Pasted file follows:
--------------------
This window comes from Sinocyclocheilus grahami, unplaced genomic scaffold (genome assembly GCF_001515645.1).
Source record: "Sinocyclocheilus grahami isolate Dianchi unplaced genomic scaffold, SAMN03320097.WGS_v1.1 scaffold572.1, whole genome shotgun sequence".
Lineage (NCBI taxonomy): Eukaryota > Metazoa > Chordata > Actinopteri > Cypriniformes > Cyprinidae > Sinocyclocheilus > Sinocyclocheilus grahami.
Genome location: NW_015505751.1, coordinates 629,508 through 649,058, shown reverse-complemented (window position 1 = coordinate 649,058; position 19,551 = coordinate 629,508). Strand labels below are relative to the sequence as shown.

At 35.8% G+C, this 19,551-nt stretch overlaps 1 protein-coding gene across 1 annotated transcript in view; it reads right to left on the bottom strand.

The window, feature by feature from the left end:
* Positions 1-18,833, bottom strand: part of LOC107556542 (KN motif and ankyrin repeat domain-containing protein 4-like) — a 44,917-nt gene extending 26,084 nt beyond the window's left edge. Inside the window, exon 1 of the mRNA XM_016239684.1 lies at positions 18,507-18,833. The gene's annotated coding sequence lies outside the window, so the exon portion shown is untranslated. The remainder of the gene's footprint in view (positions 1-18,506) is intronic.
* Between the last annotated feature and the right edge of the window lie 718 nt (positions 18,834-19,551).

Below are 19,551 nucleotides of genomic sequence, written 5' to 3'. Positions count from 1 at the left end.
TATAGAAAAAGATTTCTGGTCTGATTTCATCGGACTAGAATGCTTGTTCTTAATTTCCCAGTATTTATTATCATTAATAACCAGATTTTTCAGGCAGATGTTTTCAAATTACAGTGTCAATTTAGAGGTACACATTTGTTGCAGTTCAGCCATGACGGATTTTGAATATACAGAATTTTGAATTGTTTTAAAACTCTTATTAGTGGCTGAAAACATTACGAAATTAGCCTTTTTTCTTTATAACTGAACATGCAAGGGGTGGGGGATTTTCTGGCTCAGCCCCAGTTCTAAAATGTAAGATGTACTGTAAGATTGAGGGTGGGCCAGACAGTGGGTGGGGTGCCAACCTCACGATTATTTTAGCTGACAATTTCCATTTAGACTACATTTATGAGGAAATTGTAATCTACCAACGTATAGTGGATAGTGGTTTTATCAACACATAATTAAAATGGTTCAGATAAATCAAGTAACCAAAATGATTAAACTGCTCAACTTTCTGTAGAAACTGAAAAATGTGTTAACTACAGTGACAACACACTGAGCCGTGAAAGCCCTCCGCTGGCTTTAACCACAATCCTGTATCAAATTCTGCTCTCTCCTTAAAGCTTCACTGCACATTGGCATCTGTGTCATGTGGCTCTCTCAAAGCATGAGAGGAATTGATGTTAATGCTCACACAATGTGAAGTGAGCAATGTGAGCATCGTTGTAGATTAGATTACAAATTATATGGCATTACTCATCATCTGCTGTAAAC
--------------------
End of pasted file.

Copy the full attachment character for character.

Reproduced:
This window comes from Sinocyclocheilus grahami, unplaced genomic scaffold (genome assembly GCF_001515645.1).
Source record: "Sinocyclocheilus grahami isolate Dianchi unplaced genomic scaffold, SAMN03320097.WGS_v1.1 scaffold572.1, whole genome shotgun sequence".
Lineage (NCBI taxonomy): Eukaryota > Metazoa > Chordata > Actinopteri > Cypriniformes > Cyprinidae > Sinocyclocheilus > Sinocyclocheilus grahami.
Genome location: NW_015505751.1, coordinates 629,508 through 649,058, shown reverse-complemented (window position 1 = coordinate 649,058; position 19,551 = coordinate 629,508). Strand labels below are relative to the sequence as shown.

At 35.8% G+C, this 19,551-nt stretch overlaps 1 protein-coding gene across 1 annotated transcript in view; it reads right to left on the bottom strand.

The window, feature by feature from the left end:
* Positions 1-18,833, bottom strand: part of LOC107556542 (KN motif and ankyrin repeat domain-containing protein 4-like) — a 44,917-nt gene extending 26,084 nt beyond the window's left edge. Inside the window, exon 1 of the mRNA XM_016239684.1 lies at positions 18,507-18,833. The gene's annotated coding sequence lies outside the window, so the exon portion shown is untranslated. The remainder of the gene's footprint in view (positions 1-18,506) is intronic.
* Between the last annotated feature and the right edge of the window lie 718 nt (positions 18,834-19,551).

Below are 19,551 nucleotides of genomic sequence, written 5' to 3'. Positions count from 1 at the left end.
TATAGAAAAAGATTTCTGGTCTGATTTCATCGGACTAGAATGCTTGTTCTTAATTTCCCAGTATTTATTATCATTAATAACCAGATTTTTCAGGCAGATGTTTTCAAATTACAGTGTCAATTTAGAGGTACACATTTGTTGCAGTTCAGCCATGACGGATTTTGAATATACAGAATTTTGAATTGTTTTAAAACTCTTATTAGTGGCTGAAAACATTACGAAATTAGCCTTTTTTCTTTATAACTGAACATGCAAGGGGTGGGGGATTTTCTGGCTCAGCCCCAGTTCTAAAATGTAAGATGTACTGTAAGATTGAGGGTGGGCCAGACAGTGGGTGGGGTGCCAACCTCACGATTATTTTAGCTGACAATTTCCATTTAGACTACATTTATGAGGAAATTGTAATCTACCAACGTATAGTGGATAGTGGTTTTATCAACACATAATTAAAATGGTTCAGATAAATCAAGTAACCAAAATGATTAAACTGCTCAACTTTCTGTAGAAACTGAAAAATGTGTTAACTACAGTGACAACACACTGAGCCGTGAAAGCCCTCCGCTGGCTTTAACCACAATCCTGTATCAAATTCTGCTCTCTCCTTAAAGCTTCACTGCACATTGGCATCTGTGTCATGTGGCTCTCTCAAAGCATGAGAGGAATTGATGTTAATGCTCACACAATGTGAAGTGAGCAATGTGAGCATCGTTGTAGATTAGATTACAAATTATATGGCATTACTCATCATCTGCTGTAAAC